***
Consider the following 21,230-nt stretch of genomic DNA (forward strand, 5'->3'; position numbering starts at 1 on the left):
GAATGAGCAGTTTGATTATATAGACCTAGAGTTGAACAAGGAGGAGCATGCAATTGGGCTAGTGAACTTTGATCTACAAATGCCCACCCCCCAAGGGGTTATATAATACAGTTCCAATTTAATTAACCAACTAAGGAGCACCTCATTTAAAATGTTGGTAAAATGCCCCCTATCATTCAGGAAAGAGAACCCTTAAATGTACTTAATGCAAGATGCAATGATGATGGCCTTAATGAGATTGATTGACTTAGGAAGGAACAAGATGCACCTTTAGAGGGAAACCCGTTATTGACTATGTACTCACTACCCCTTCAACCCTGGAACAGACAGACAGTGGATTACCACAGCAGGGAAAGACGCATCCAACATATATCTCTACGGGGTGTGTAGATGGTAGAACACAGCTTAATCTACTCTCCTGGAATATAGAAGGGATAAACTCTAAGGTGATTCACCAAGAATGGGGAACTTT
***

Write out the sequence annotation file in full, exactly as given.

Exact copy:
Consider the following 21,230-nt stretch of genomic DNA (forward strand, 5'->3'; position numbering starts at 1 on the left):
GAATGAGCAGTTTGATTATATAGACCTAGAGTTGAACAAGGAGGAGCATGCAATTGGGCTAGTGAACTTTGATCTACAAATGCCCACCCCCCAAGGGGTTATATAATACAGTTCCAATTTAATTAACCAACTAAGGAGCACCTCATTTAAAATGTTGGTAAAATGCCCCCTATCATTCAGGAAAGAGAACCCTTAAATGTACTTAATGCAAGATGCAATGATGATGGCCTTAATGAGATTGATTGACTTAGGAAGGAACAAGATGCACCTTTAGAGGGAAACCCGTTATTGACTATGTACTCACTACCCCTTCAACCCTGGAACAGACAGACAGTGGATTACCACAGCAGGGAAAGACGCATCCAACATATATCTCTACGGGGTGTGTAGATGGTAGAACACAGCTTAATCTACTCTCCTGGAATATAGAAGGGATAAACTCTAAGGTGATTCACCAAGAATGGGGAACTTT